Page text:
Hawala is centuries-old method of asset transfer predominantly employed in South Asia. A large percentage of foreign transfers, usually from immigrant workers outside their home countries to relatives, to Pakistan, Afghanistan, the Central Republics of the Former Soviet Union, and India occur through hawala brokers. The reasons for this include the ease of transfer, the much cheaper cost (there is normally a flat fee as opposed to a percentage charge as employed by traditional asset transfer mechanism such as banks and / or credit unions) and the assurance that the person at the receiving end will be able to easily access the funds sent. Recent talk in the US congress of regulating the hawala trade is a laughable example of how little the mechanisms of terrorist financiers are understood by those intending to control them. Should the hawala trade by regulated, a goal doubtful to be realized, it is likely that the transfer of assets for terrorist operations would find alternative means by which to achieve their goals.
What the structure of Al-Qaeda's economics presents is a nebulous and highly flexible system of financing that is largely self-perpetuating. The requirement of cells to be self-sustaining in target countries suggests that even if regulation could be applied to the third of the resource base whose sphere is presently known, the curtailment of terrorist operations could not be a direct result or even a long-term expectation.
It is useful to imagine terror as an economic good with a high degree of supply elasticity. Supply will decrease given heightened costs for terror action, but only to a point. A complete elimination of the supply of terror demanded is not only impractical, the history of the previous three waves of terrorism indicate it to be an unattainable goal.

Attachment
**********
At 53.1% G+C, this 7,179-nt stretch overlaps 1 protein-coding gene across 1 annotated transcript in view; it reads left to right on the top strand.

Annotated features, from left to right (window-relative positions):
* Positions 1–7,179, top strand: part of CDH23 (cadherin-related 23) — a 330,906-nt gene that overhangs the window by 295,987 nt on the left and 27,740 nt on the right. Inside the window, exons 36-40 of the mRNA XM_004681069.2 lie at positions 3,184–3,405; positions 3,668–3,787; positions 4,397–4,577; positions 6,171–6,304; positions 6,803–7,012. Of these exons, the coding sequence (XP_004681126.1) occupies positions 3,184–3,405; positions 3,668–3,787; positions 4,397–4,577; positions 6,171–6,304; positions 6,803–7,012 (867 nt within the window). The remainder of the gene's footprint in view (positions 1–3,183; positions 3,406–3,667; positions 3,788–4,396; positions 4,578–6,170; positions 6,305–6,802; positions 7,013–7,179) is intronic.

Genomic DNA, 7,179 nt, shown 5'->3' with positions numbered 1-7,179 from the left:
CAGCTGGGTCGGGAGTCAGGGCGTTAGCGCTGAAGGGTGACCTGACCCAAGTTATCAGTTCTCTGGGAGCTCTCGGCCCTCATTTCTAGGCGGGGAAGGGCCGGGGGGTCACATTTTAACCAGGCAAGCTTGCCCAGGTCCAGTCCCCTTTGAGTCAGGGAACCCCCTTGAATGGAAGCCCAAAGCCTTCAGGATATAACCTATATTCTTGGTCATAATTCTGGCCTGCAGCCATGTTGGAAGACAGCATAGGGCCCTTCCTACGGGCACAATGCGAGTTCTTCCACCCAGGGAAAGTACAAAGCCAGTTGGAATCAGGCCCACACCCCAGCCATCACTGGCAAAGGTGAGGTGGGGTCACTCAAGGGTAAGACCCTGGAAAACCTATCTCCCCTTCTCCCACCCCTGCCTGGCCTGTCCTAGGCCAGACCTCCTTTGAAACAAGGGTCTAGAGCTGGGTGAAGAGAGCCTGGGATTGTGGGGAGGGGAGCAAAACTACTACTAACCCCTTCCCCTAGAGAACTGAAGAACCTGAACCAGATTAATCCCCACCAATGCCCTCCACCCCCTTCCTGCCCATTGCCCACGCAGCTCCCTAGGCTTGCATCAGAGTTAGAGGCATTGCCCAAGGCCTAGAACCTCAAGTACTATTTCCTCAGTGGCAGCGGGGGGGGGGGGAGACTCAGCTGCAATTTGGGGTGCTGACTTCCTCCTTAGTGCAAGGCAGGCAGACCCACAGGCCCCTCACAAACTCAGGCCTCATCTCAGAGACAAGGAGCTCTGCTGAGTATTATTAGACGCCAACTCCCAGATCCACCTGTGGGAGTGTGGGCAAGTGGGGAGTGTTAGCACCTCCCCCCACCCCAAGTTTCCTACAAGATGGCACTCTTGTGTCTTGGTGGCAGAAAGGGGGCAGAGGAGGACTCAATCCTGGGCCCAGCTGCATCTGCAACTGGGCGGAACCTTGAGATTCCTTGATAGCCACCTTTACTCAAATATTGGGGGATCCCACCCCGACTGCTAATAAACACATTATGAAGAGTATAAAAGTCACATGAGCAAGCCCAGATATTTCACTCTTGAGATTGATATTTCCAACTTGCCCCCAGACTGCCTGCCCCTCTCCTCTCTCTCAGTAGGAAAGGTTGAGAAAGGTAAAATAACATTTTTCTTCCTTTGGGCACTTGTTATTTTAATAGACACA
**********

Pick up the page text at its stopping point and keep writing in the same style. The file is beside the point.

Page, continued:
If one assumes propaganda to be a critical mechanism by which to catalyze operational financing through donations / contributions, more stringent regulation and pro-active counter-terror operations are counterproductive to the ends of eliminating terrorism. While such measures may in the short-term lessen the supply of terror to the "market", the demand side has not only been ignored, but has possibly been increased by the propaganda value that such measures could potentially provide to terrorist networks. An abrogation of pro-active policies to counter the supply-side of terror is not a viable solution to the issue. At the same time, excessive zeal in prosecuting terrorism, a la the arguably misspoken "crusading" that President Bush has proposed, threatens to offset the gains of supply side terror efforts (regardless of their minimal opportunity for success) with a demand side growth in terror. A compromise between the two extremes, between the "wishful neglect and wasteful exaggeration"(3) of counter-terror policy is necessary. I suggest that this compromise necessitates a demand side approach through development efforts.
The costs in question, while both economic and political, can be seen to negatively impact the supply side of the terror industry exclusively. Essentially, the end result of counter-terror policies can at most be a diminution in the supply of terrorism demanded, not an actual reduction in the demand for terrorism. It is possible to imagine increased counter-terror mechanisms exacerbating the conditions that fuel the demand for terrorist action. In a world with virtually completely efficacious counter-terrorist policy the threat of terror being supplied (terrorist incidents) has not been solved, merely temporarily suppressed. What is needed beyond counter-terror policy aimed at prevention and timely risk-assessment is a policy of anti-terrorism that addresses the root of the problem: demand for terror.
(1) Huban, Mark.. "Special Report Inside Al-Qaeda". Financial Times of London. November 29, 2001. Pg. 10.
(2) Eichenwald, Kurt. "Terror Money Hard to Block, Officials Find". New York Times. Dec 10, 2001.
(3) Ilke, Fred C. "An argument for homeland defense". The Washington Quarterly. Vol. 21 no2. Spring 1998. Pg.9.